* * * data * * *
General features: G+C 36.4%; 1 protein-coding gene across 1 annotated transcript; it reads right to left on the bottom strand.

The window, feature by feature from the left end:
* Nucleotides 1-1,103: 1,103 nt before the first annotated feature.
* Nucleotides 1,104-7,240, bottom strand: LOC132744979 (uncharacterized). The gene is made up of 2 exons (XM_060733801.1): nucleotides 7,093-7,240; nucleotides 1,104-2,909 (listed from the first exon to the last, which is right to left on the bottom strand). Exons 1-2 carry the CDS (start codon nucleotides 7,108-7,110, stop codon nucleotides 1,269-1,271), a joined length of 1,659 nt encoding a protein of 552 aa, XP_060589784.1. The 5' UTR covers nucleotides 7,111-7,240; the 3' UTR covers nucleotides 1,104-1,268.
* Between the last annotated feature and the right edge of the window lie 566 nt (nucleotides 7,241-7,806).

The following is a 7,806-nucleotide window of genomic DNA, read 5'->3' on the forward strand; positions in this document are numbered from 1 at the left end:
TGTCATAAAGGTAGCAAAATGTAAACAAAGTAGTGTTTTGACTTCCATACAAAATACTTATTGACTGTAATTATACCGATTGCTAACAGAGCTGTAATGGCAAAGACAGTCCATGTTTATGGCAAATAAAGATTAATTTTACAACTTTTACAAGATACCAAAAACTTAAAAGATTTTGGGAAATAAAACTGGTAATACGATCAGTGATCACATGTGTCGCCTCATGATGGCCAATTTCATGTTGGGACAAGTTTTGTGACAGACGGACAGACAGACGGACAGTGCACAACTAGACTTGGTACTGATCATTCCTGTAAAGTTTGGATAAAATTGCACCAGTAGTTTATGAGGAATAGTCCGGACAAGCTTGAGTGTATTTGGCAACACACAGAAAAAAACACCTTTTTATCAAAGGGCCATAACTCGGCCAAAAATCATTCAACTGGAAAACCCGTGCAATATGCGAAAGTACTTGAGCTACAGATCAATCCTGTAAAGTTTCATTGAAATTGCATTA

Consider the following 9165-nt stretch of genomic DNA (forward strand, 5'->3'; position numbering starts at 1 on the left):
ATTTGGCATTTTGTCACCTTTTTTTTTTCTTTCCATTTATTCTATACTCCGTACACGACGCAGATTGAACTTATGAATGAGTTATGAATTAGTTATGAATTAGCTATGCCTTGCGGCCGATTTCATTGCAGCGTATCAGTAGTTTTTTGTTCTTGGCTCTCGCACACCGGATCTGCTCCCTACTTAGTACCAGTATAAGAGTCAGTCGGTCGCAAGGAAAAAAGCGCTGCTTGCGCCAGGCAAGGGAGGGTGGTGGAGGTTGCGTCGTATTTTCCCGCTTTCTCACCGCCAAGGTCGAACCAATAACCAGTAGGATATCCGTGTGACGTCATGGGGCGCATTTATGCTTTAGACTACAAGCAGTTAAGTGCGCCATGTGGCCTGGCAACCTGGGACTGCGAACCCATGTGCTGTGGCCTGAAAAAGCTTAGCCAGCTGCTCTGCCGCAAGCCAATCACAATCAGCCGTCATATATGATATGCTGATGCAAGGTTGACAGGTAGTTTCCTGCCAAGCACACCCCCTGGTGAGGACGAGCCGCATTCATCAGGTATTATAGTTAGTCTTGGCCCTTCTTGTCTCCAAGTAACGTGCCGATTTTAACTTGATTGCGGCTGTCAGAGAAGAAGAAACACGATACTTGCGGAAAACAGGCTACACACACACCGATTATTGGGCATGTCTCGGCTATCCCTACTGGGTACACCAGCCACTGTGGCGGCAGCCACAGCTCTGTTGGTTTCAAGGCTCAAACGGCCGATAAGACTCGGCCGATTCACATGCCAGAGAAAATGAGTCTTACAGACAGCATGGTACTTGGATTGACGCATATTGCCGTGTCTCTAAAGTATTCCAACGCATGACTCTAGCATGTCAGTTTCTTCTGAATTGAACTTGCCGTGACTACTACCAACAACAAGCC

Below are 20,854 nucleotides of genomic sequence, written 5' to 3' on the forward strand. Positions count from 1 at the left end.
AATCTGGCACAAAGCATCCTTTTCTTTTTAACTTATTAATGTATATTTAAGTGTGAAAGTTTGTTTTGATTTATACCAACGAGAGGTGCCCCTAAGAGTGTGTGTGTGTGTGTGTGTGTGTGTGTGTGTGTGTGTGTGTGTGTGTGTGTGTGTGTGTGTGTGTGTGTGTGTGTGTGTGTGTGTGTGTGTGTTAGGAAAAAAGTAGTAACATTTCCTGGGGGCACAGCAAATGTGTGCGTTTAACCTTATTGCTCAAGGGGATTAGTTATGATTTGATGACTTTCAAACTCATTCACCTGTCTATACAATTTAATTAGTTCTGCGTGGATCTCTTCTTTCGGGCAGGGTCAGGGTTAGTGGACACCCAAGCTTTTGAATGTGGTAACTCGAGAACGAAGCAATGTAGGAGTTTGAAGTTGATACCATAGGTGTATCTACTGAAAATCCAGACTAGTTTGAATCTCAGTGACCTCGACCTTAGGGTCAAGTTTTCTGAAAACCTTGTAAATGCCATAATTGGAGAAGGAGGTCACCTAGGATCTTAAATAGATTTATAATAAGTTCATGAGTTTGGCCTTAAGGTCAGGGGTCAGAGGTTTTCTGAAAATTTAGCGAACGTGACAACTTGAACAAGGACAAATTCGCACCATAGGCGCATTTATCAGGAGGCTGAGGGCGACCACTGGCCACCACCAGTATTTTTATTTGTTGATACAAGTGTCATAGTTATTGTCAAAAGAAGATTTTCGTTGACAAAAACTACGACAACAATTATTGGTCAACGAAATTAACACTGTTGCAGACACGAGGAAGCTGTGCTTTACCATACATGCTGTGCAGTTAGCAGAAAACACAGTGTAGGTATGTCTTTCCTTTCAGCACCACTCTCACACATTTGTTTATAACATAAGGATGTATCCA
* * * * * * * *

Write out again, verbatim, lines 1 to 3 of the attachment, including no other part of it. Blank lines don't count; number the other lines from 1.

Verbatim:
General features: G+C 36.4%; 1 protein-coding gene across 1 annotated transcript; it reads right to left on the bottom strand.

The window, feature by feature from the left end:
* Nucleotides 1-1,103: 1,103 nt before the first annotated feature.